How to Quote and Cite a Play in an Essay Using MLA Format
MLA style provides guidelines for citing both small and large passages of plays in the body of your text. In addition, MLA requires you to note any plays you reference on a separate works cited list. How you include quotes from a play in your text will depend on how whether you're quoting a single character or dialogue between multiple characters.
Quoting a Play in Your Essay
Whenever you quote a play in your essay, MLA style requires you to include an in-text citation showing where the quote came from. For a play, this will include the abbreviated title of the play, and the section of the play in which the quote is found. If you are quoting a single character's dialogue, or stage directions, in your paper, you can simply include the quote within quotation marks as part of your sentence. If quoting a verse play, lines are separated by a slash /. Take the following from Shakepeare's "Measure for Measure":
In asking for his pardon, Claudio states "the miserable have no other medicine/But only hope" (Measure, 3.1.2-3).
In the in-text citation, "Measure" show's the play's title, "3" is the act number, "1" the scene number, and "2-3" the lines on which the quote appears. Note that each item in the play's division is separated by periods. If you're quoting a play that does not have scenes or lines, include the act, and note it as such, so it is not confused with a page number. For example, Caryl Churchill's "Cloud 9" has no scenes, so you might cite it as follows:
Betty's anxiety is shown by her worry toward Tommy. "He's going to fall in. Make Martin make him move back" (Cloud, act 2).
Quoting Dialogue From Multiple Characters
One of the features of plays is that multiple characters speak to each other in dramatic form. If you quote two characters speaking to each other this way in your paper, it is formatted as a block quote. Include a blank line between the body of your paper and the first line of your quote. When dialogue switches characters, include a blank line between each character's lines. Each line in the block quote must be indented 1 inch from your the rest of your paper's text, and if a character's speech runs more than one line, each additional line is indented an additional 1/4-inch. The names of characters are written in full caps -- don't forget to include an in-text citation after the quote. This quote is from Aristophanes's "The Birds":
PISTHETAIROS: I never saw so many birds! They make me nervous.
EUELPIDES: You said it. When they lift their wings you can't see where you're going. ("Birds", párodos)
Greek plays are divided into named subsections, such as episodes and strophes -- the name of each subsection should be included when citing a Greek play. In this case "párodos" is the choral section including the quote.
Including a Play on Your Works Cited List
In MLA style, an additional page is added after the last page of your paper to include all items that were cited in your essay. When you quote or reference a play in your writing, you place a reference on this page to give the information of the book or anthology in which you found the play. Your reference will include the name of the author, the play title, the publication information, and the format in which it was found. MLA arranges this information in the following order:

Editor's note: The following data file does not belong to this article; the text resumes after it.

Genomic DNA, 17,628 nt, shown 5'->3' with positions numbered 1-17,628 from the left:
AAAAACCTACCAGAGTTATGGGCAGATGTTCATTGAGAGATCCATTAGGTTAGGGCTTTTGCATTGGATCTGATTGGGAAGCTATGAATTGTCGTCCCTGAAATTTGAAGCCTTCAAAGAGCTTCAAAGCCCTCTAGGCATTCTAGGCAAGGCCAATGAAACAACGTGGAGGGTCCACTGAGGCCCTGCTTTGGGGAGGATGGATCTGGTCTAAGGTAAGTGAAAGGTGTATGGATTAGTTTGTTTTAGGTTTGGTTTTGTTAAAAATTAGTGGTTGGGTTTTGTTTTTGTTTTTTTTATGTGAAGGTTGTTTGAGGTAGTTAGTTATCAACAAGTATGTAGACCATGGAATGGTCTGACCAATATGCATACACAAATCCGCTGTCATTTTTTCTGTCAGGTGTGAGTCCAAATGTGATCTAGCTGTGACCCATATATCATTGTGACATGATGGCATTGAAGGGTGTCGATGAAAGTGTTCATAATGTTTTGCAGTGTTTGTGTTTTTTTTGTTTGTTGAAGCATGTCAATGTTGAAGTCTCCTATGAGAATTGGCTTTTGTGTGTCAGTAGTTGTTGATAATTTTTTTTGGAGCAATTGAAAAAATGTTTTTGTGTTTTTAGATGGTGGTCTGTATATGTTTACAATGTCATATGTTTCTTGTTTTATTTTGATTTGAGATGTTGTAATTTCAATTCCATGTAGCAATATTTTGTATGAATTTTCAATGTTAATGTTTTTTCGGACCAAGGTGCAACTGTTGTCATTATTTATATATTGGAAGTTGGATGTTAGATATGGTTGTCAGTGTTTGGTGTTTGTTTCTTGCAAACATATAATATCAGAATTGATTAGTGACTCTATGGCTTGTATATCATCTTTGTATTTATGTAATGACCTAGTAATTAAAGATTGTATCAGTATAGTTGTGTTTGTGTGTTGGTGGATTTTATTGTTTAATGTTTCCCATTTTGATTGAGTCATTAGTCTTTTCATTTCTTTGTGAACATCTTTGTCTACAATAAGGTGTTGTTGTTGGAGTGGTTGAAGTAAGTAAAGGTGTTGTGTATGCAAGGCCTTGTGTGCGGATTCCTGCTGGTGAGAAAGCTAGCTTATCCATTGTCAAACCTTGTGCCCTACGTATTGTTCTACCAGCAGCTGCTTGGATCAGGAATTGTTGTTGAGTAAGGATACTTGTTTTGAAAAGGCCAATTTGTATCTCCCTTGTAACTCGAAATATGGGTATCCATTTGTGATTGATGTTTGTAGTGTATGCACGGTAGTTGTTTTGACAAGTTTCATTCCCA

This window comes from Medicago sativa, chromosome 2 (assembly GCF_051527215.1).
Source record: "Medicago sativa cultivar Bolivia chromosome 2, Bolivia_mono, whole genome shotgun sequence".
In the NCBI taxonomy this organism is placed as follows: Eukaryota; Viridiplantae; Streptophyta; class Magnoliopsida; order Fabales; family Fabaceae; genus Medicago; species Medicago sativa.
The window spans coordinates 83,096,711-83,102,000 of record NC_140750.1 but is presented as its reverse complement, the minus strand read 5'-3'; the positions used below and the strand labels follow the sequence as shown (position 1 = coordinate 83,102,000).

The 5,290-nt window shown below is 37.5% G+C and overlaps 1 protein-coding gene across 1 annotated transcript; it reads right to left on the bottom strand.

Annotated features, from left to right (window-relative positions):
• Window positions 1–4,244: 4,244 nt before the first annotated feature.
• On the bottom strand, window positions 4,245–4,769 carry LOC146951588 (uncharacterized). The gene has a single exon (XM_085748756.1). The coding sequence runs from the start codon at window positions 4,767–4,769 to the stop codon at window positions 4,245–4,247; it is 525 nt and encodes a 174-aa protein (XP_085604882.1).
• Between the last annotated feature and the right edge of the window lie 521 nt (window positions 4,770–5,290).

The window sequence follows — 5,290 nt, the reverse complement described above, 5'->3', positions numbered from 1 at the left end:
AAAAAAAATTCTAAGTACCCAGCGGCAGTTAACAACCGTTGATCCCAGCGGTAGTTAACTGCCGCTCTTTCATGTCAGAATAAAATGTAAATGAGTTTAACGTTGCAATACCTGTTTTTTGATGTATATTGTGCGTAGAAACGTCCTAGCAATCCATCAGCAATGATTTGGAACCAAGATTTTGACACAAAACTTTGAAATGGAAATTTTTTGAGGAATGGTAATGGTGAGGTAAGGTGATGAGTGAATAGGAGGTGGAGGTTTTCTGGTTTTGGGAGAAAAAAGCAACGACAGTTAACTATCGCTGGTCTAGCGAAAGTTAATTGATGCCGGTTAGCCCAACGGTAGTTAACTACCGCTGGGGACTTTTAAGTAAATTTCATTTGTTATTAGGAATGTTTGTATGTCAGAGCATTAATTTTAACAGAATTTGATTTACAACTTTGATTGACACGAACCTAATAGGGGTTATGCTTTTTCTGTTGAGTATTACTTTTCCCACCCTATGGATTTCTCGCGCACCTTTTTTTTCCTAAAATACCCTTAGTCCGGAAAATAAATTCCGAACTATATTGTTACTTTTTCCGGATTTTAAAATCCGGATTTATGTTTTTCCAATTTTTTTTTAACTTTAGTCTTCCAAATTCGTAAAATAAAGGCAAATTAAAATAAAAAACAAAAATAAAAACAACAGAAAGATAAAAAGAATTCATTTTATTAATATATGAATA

Author Lastname, Firstname. Title of Play. Publication Location: Publisher, Year of Publication. Format.
Churchill, Caryl. Cloud 9. New York: Theater Communications Group, 1985. Print.
If you are referencing a play that has been translated and/or edited, include the translator's and/or editor's name after the title of the play:
Pirandello, Luigi. Six Characters in Search of an Author. Trans. Edward Storer. Ed. Adam Frost. Mineola: Dover Publications, 1998. Print.
Plays in Anthologies
Plays will often be included in a multivolume work or anthology. If you are citing a specific play that is included in an anthology, the anthology name should be included in italics after the play title. In addition, the pages the play appears on within the anthology should be included after the year of publication. Here's an example of an anthology citation:
Aristophanes. The Frogs. Four Comedies. Trans. and Ed. Dudley Fitts. New York: Harcourt, 1962. 69-156. Print.
Note that if the translator and editor are the same person, you list "Trans." first.
Plays Found Online
To include a play found online your reference list, you will replace the publisher information with the name and date of the Web page on which you found the play. Also note the source format as "Web." You do not need a URL to cite a Web source in MLA, but you need to indicate the date you last accessed the Web page. Format your citation as follows:
Author Lastname, Firstname. Title of Play. Name of Web page. Name of website, last date Web page was updated. Web. Date you accessed Web page.
Here's an example:
Shakespeare, William. Measure for Measure. The Complete Works of William Shakespeare. Massachusetts Institute of Technology, n.d. Web. 16 March 2015.
Note that "n.d." means "no date." You can use this in place of the update date for a webpage, or publication date for a book, if no date is available.
Jon Zamboni began writing professionally in 2010. He has previously written for The Spiritual Herald, an urban health care and religious issues newspaper based in New York City, and online music magazine eBurban. Zamboni has a Bachelor of Arts in religious studies from Wesleyan University.